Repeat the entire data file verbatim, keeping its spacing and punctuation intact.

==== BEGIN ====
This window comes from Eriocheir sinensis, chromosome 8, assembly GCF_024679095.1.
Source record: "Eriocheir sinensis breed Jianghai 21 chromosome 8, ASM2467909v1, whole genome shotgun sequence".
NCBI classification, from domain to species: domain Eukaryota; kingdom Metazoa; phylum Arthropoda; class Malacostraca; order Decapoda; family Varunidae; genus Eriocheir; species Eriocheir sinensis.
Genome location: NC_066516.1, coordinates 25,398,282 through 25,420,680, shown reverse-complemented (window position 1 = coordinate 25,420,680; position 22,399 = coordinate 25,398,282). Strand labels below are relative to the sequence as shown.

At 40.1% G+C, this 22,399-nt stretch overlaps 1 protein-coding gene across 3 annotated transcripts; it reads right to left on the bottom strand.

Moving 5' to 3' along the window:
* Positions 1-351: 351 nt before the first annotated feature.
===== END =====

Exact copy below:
This window comes from Eriocheir sinensis, chromosome 8, assembly GCF_024679095.1.
Source record: "Eriocheir sinensis breed Jianghai 21 chromosome 8, ASM2467909v1, whole genome shotgun sequence".
NCBI classification, from domain to species: domain Eukaryota; kingdom Metazoa; phylum Arthropoda; class Malacostraca; order Decapoda; family Varunidae; genus Eriocheir; species Eriocheir sinensis.
Genome location: NC_066516.1, coordinates 25,398,282 through 25,420,680, shown reverse-complemented (window position 1 = coordinate 25,420,680; position 22,399 = coordinate 25,398,282). Strand labels below are relative to the sequence as shown.

At 40.1% G+C, this 22,399-nt stretch overlaps 1 protein-coding gene across 3 annotated transcripts; it reads right to left on the bottom strand.

Moving 5' to 3' along the window:
* Positions 1-351: 351 nt before the first annotated feature.